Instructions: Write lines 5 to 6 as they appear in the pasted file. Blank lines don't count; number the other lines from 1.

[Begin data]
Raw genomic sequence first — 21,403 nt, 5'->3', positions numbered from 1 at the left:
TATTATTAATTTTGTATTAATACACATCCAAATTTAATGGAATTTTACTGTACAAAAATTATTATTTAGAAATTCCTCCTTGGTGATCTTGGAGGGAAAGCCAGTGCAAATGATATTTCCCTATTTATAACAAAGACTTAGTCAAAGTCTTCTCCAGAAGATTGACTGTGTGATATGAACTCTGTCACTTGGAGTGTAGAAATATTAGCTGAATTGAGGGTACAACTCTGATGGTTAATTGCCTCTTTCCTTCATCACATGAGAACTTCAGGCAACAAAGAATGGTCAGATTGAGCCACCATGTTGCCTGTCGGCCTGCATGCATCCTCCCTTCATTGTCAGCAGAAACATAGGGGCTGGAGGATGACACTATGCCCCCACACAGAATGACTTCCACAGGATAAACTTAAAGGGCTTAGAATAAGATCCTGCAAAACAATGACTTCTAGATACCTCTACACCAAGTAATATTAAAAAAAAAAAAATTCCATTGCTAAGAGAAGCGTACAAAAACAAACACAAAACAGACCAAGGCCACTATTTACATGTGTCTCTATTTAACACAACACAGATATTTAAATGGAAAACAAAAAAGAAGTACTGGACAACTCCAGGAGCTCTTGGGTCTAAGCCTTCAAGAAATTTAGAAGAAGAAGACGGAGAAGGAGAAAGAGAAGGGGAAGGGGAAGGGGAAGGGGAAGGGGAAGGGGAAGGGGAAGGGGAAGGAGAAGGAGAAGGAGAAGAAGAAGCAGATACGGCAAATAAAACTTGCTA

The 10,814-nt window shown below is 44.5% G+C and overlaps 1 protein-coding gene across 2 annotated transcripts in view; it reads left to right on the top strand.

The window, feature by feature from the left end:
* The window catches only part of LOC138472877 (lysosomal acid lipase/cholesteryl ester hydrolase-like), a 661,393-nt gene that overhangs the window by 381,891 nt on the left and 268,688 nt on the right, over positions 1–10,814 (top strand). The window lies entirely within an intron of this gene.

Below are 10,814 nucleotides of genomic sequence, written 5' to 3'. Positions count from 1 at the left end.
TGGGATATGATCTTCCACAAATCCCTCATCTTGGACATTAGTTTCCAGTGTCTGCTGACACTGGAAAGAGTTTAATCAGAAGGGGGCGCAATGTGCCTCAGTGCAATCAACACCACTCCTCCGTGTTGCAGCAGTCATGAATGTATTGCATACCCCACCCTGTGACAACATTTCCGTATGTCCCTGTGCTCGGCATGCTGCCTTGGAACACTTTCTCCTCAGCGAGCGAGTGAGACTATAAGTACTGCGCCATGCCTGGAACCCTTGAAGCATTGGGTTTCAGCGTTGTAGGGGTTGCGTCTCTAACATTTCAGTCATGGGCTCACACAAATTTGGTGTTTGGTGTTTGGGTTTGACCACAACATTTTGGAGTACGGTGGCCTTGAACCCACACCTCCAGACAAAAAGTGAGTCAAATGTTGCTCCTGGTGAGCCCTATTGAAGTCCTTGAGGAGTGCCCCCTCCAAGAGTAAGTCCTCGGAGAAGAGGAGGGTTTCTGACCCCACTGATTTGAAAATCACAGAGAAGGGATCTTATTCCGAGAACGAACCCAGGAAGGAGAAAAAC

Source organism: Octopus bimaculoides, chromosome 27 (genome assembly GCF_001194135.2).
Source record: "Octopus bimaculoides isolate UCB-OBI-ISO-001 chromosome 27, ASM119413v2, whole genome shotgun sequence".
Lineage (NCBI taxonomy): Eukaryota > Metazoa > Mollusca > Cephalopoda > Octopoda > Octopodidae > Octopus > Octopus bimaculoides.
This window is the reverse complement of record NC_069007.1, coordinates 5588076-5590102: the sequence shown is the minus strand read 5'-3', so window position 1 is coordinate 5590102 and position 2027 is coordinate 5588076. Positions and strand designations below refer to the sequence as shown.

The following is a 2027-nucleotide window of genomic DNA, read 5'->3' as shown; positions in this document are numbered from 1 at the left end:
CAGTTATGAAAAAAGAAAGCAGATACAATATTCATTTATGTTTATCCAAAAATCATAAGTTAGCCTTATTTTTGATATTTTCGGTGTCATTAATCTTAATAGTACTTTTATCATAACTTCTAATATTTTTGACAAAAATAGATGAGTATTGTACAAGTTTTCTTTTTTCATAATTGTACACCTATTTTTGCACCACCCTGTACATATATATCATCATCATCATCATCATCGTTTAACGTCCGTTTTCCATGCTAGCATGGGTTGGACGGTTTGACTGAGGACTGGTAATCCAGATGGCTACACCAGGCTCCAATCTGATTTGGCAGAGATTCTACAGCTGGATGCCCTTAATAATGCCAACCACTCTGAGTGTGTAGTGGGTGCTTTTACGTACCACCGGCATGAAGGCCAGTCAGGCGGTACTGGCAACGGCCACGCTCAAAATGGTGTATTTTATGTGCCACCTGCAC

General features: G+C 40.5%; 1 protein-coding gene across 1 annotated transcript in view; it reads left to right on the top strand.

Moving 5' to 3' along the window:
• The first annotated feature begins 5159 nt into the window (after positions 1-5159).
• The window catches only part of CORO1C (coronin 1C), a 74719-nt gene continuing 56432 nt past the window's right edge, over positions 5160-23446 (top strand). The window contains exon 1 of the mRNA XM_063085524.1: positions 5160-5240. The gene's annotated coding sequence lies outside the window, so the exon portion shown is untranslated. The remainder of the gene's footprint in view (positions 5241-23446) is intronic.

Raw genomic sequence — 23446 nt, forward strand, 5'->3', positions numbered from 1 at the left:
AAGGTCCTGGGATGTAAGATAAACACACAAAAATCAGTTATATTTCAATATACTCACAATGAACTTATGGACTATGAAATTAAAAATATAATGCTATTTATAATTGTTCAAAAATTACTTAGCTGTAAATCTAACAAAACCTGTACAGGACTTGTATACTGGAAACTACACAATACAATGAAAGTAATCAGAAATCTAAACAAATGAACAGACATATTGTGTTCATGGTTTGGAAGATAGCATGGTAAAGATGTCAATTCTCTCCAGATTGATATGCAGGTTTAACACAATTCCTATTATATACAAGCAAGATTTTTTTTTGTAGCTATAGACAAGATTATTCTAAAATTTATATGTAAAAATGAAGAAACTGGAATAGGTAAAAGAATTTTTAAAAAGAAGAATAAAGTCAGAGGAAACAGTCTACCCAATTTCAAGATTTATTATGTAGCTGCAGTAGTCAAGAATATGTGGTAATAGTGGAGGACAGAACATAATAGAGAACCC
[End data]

* The window catches only part of LOC138472877 (lysosomal acid lipase/cholesteryl ester hydrolase-like), a 661,393-nt gene that overhangs the window by 381,891 nt on the left and 268,688 nt on the right, over positions 1–10,814 (top strand). The window lies entirely within an intron of this gene.

Below are 10,814 nucleotides of genomic sequence, written 5' to 3'. Positions count from 1 at the left end.